Posted 9 января 12:55
Published 9 января 12:55
Modified 9 января 13:04
Updated 9 января 13:04
There is another excitement in Russian social networks related to Patriarch Kirill's statement that in addition to the long-promised 200 Orthodox churches in Moscow, even more need to be built. "Nowhere in the world, in any city, especially in any capital, are 200 Christian churches being built today. And we realize that 200 is not enough, and there are already plans to build more. Why? Yes, because the people need it," said the primate of the Russian Orthodox Church.
However, as Novye Izvestia has already reported, it turns out that Russians are not too eager to visit existing temples: as it turned out, they are half-empty even during the Christmas service. It was defended by less than 1% of the inhabitants of the supposedly Orthodox country. Where is more? And most importantly – why? Journalist Nikolai Mitrokhin reassures the public in his blog:
"Citizens, calm down. The pace of construction of new churches in Moscow is lower than in the 1990s and early 2000s, when there was no such program. Moreover, it has failed successfully, now they are too lazy to pull out their old statements, but 200 were supposed to be built by 2020, it seems that 132 of them have been built now, forty more are under construction, there is not even a reserve for the rest. In total, 9 new churches were built last year according to his own data, and their size is not diplomatically specified.
Simply put, the program was supposed to develop temple construction at an accelerated pace, but in practice, all temples under construction began to be recorded in it, and the pace dropped by half. At the same time, the population is growing rapidly in Moscow, new territories with an area almost the size of old Moscow have been annexed to Moscow, new residential complexes are being built there, etc.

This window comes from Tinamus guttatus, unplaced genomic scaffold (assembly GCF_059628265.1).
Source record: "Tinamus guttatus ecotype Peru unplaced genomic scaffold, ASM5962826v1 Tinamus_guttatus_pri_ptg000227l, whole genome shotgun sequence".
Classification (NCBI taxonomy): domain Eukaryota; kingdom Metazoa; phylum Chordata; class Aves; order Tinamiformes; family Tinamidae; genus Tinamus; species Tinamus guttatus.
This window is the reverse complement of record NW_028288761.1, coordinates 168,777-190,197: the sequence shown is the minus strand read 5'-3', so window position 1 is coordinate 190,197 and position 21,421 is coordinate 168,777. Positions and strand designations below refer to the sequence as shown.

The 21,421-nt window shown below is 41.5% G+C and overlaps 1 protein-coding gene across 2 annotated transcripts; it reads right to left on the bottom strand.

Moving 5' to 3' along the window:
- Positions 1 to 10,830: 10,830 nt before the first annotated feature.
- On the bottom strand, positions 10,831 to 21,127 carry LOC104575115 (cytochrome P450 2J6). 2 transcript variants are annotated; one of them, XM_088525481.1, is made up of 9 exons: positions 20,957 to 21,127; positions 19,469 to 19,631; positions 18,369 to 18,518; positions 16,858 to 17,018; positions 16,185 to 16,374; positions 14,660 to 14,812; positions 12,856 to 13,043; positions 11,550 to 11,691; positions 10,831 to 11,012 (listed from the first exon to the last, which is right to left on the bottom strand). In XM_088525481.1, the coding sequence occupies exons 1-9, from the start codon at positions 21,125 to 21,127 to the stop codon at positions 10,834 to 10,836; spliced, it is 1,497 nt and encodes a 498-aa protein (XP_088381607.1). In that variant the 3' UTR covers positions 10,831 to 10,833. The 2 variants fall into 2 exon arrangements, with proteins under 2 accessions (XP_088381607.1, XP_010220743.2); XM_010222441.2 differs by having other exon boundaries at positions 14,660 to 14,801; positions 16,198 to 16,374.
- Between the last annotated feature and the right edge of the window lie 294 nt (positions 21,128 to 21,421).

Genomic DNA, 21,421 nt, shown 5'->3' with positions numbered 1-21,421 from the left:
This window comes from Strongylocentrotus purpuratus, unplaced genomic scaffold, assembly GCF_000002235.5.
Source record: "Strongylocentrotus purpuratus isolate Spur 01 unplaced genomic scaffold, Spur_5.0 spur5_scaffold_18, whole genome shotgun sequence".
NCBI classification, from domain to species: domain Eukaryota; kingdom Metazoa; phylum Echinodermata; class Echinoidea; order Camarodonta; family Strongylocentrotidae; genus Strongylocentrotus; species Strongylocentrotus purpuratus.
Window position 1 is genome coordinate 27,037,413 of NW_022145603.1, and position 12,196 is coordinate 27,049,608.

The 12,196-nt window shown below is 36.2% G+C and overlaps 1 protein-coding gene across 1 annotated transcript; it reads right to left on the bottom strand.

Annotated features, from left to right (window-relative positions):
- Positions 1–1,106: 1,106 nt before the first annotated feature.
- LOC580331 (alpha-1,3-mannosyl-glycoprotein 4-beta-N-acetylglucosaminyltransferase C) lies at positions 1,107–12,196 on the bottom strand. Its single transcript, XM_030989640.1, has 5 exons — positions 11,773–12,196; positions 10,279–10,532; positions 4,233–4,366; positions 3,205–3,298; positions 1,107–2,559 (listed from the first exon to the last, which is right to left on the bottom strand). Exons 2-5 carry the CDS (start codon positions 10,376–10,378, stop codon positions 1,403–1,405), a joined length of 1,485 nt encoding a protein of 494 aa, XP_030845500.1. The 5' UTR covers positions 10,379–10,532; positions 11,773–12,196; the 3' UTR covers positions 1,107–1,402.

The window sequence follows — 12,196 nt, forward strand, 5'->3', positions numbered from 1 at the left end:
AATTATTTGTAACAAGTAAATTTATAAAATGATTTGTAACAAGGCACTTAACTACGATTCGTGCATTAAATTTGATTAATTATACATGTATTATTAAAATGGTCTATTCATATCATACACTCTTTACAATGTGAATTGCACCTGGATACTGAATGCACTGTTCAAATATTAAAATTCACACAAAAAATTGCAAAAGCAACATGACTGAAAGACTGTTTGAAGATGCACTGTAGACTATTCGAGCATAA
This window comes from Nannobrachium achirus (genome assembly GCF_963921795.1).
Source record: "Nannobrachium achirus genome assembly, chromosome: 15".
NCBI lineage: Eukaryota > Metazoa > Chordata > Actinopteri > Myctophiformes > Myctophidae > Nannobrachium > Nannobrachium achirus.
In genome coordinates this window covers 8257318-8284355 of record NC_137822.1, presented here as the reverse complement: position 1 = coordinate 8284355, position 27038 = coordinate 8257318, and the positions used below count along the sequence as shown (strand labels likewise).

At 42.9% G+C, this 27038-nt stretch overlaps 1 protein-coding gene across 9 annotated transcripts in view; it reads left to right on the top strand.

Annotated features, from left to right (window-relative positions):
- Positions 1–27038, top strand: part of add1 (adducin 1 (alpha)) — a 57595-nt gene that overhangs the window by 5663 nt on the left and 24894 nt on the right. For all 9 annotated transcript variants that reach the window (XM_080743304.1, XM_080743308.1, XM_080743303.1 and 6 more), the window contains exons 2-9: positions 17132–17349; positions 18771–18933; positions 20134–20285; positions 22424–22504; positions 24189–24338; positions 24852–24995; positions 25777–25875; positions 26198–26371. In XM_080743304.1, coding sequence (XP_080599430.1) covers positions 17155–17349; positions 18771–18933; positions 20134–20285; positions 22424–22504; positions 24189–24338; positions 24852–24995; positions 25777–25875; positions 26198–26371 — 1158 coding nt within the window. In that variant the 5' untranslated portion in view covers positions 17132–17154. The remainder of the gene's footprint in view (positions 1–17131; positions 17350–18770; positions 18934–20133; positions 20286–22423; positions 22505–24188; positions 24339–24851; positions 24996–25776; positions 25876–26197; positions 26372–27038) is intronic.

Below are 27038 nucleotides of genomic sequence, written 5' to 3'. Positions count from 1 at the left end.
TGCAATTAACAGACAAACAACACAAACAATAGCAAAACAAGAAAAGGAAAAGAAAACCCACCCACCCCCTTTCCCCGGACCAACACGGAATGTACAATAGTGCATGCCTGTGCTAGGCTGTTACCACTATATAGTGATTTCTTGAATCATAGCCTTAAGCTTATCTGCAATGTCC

Really temples in Moscow, especially on the outskirts, well, not really. There is no way to compare it with Kiev, and especially with Lviv, where, it seems, all the bald spots between high-rise buildings were built up with temples twenty years ago.
Therefore, it seems to me that we should worry about something else - that no one hears the voices of Muslims, Protestants and other confessions, of which there are also many in Moscow, but they have temples for prayer - one can count with one finger. And the locals, who are not enthusiastic about the construction of Orthodox churches, will never agree on the construction of a mosque or a Protestant prayer house. And the authorities do not support it.
So the key problem here is the dominant anti-religious xenophobia, especially towards those who are minorities. And when Russian liberals want it to be like in Europe or like in the USA, they do not know or do not know that there are several churches of different denominations on each more or less long street, and the slogan "all priests are thieves and deceivers" is somehow not too supported by the mainstream and is not particularly popular even in leftist circles..."